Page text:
Three years ago a young woman burnt herself to death in a Rajasthani village in India. The drums of a wedding procession drowned her screams till it was too late. For Dhapu just 30, the mother of five children, lively, bright, beautiful, the pressures of having to take on the support of her widowed sister-in-law and her family of four, proved too much. Her husband’s income as an agricultural labourer in this particularly dry, deprived part of Eastern Rajasthan did not match his sense of family honour. Ironically, sadly the group of us who rushed – too late – to save Dhapu from her self-immolating flames were working to create economic alternatives for women just like her. Today – as part of the Dastkar Ranthambore Project – Dhapu’s eldest daughter Indira, her widowed sister-in-law, and her sister-in-law’s daughter Pinky, are among the most prosperous women in Sherpur village – earning their own livelihood through their own inherent skills.
The Ranthambore National Park spreads over 400 sq. kms of dry deciduous forest in the Sawai Madhopore district of south-east Rajasthan. It is one of the finest natural tiger habitats of the world. Creating this space and freedom, however, meant that villagers, whose ancestors had for centuries lived within the environs of the Park, lost their homes and had to be resettled. Though these villagers were settled in areas just outside the Park, they lost their access to wood, water and traditional farming lands. As an initiative to support these villagers, the Ranthambore Foundation was created with the objective of acting as a catalyst in rebuilding the displaced communities’ social and economic foundations. It was in this context that the Ranthambore Foundation approached Dastkar in the spring of 1989 to take charge of the income generation program for the village crafts persons, particularly women.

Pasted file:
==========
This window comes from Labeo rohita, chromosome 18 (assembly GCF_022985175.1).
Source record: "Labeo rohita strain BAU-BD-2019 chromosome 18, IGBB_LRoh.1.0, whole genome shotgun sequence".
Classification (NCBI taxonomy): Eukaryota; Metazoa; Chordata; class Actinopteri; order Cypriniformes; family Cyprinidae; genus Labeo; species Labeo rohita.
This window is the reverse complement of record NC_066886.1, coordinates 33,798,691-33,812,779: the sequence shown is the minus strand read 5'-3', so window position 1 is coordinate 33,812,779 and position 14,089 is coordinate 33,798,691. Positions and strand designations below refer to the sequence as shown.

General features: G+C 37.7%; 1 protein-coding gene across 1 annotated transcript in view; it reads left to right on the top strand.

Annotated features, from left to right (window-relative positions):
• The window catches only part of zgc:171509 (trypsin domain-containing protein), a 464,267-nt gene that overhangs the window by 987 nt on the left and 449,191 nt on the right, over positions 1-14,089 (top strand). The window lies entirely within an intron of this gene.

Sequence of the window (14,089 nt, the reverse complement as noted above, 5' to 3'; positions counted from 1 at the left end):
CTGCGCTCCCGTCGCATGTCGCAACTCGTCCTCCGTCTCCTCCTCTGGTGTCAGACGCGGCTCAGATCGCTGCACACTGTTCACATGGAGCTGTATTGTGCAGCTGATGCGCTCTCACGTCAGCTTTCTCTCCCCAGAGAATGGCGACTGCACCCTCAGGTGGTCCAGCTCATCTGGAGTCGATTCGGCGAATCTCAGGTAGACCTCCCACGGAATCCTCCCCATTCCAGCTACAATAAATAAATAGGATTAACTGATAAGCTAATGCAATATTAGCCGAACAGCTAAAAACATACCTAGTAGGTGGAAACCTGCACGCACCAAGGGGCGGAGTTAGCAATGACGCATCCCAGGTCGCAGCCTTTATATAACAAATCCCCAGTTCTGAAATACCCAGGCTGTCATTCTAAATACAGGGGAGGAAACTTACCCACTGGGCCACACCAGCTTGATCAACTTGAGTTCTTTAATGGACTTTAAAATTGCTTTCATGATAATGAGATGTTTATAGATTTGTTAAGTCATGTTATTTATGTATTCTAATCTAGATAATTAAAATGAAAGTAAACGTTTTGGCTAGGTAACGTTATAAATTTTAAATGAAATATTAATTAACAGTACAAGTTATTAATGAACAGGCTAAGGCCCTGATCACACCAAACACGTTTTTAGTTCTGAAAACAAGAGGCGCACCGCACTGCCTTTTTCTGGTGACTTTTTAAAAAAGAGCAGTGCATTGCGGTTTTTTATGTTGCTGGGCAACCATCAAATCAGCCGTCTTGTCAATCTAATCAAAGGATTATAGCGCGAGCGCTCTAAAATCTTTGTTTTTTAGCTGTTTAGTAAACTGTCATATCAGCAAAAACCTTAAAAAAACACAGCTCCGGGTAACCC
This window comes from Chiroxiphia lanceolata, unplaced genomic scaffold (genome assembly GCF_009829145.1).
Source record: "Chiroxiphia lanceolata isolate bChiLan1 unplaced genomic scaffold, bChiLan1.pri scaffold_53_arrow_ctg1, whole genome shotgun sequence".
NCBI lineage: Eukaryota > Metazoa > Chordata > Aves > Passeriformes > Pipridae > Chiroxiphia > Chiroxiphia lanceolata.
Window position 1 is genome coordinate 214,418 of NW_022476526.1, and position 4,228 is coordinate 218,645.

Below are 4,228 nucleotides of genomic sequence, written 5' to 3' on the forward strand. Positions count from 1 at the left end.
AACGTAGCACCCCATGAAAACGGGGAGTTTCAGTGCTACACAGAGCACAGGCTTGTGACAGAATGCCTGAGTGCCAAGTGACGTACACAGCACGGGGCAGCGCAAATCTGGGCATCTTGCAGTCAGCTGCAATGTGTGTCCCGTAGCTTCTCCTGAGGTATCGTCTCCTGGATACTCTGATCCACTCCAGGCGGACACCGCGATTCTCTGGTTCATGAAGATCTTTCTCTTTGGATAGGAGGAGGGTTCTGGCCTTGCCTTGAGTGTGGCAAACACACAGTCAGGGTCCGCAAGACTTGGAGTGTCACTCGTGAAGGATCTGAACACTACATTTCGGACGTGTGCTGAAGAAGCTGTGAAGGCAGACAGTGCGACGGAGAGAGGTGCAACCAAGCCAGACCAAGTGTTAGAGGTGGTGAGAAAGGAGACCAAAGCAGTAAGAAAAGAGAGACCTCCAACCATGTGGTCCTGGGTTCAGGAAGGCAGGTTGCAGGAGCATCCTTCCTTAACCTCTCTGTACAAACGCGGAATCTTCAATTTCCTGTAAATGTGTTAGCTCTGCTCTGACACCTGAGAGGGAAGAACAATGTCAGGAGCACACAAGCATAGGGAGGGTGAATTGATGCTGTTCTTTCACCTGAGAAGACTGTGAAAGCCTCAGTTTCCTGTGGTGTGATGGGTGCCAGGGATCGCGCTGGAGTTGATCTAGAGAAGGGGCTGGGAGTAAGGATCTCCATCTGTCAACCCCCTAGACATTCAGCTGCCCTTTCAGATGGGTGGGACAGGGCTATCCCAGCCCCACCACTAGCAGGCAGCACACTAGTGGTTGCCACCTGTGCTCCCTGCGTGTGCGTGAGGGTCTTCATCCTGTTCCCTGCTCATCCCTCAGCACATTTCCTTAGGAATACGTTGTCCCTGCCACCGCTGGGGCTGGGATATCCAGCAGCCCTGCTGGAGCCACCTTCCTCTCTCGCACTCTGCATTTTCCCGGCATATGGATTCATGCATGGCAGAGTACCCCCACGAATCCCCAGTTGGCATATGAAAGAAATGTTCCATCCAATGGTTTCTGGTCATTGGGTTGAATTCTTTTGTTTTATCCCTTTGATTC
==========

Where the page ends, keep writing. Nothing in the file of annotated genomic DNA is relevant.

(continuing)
Enter Dastkar Ranthambore. Located next to Shar Bagh Luxury Tented Camp, this Rhajisthan-based co-op produced handicrafts created by local villagers, particularly women from the surrounding areas.
The women at Dastkar Ranthambore create designs out of locally made linens and fabrics.
Inside the craft center lies a wealth of beautifully crafted local goods.
A selection of crafts at Dastkar Ranthambore
A selection of cottons, bags, fabrics, tablecloths and T-shirts are but a few of the choices to make
Shan Varty appreciates the fine fabric which make up this particular item.
The influence of the Tiger from the surrounding Ranthambore National Park is extremely evident!
Dastkar Ranthambore – A Women’s Self Help Initiative since 1989